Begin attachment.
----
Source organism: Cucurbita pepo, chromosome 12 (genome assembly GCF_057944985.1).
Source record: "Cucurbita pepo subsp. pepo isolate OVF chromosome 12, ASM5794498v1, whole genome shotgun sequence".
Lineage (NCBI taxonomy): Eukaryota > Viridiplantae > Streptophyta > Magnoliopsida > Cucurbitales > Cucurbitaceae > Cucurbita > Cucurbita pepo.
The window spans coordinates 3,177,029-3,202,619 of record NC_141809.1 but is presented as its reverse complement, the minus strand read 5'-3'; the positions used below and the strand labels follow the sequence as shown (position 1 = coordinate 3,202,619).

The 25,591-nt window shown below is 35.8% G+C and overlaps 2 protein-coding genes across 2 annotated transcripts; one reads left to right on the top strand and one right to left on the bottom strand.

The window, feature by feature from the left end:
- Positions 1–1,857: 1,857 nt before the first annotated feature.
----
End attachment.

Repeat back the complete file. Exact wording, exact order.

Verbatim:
Source organism: Cucurbita pepo, chromosome 12 (genome assembly GCF_057944985.1).
Source record: "Cucurbita pepo subsp. pepo isolate OVF chromosome 12, ASM5794498v1, whole genome shotgun sequence".
Lineage (NCBI taxonomy): Eukaryota > Viridiplantae > Streptophyta > Magnoliopsida > Cucurbitales > Cucurbitaceae > Cucurbita > Cucurbita pepo.
The window spans coordinates 3,177,029-3,202,619 of record NC_141809.1 but is presented as its reverse complement, the minus strand read 5'-3'; the positions used below and the strand labels follow the sequence as shown (position 1 = coordinate 3,202,619).

The 25,591-nt window shown below is 35.8% G+C and overlaps 2 protein-coding genes across 2 annotated transcripts; one reads left to right on the top strand and one right to left on the bottom strand.

The window, feature by feature from the left end:
- Positions 1–1,857: 1,857 nt before the first annotated feature.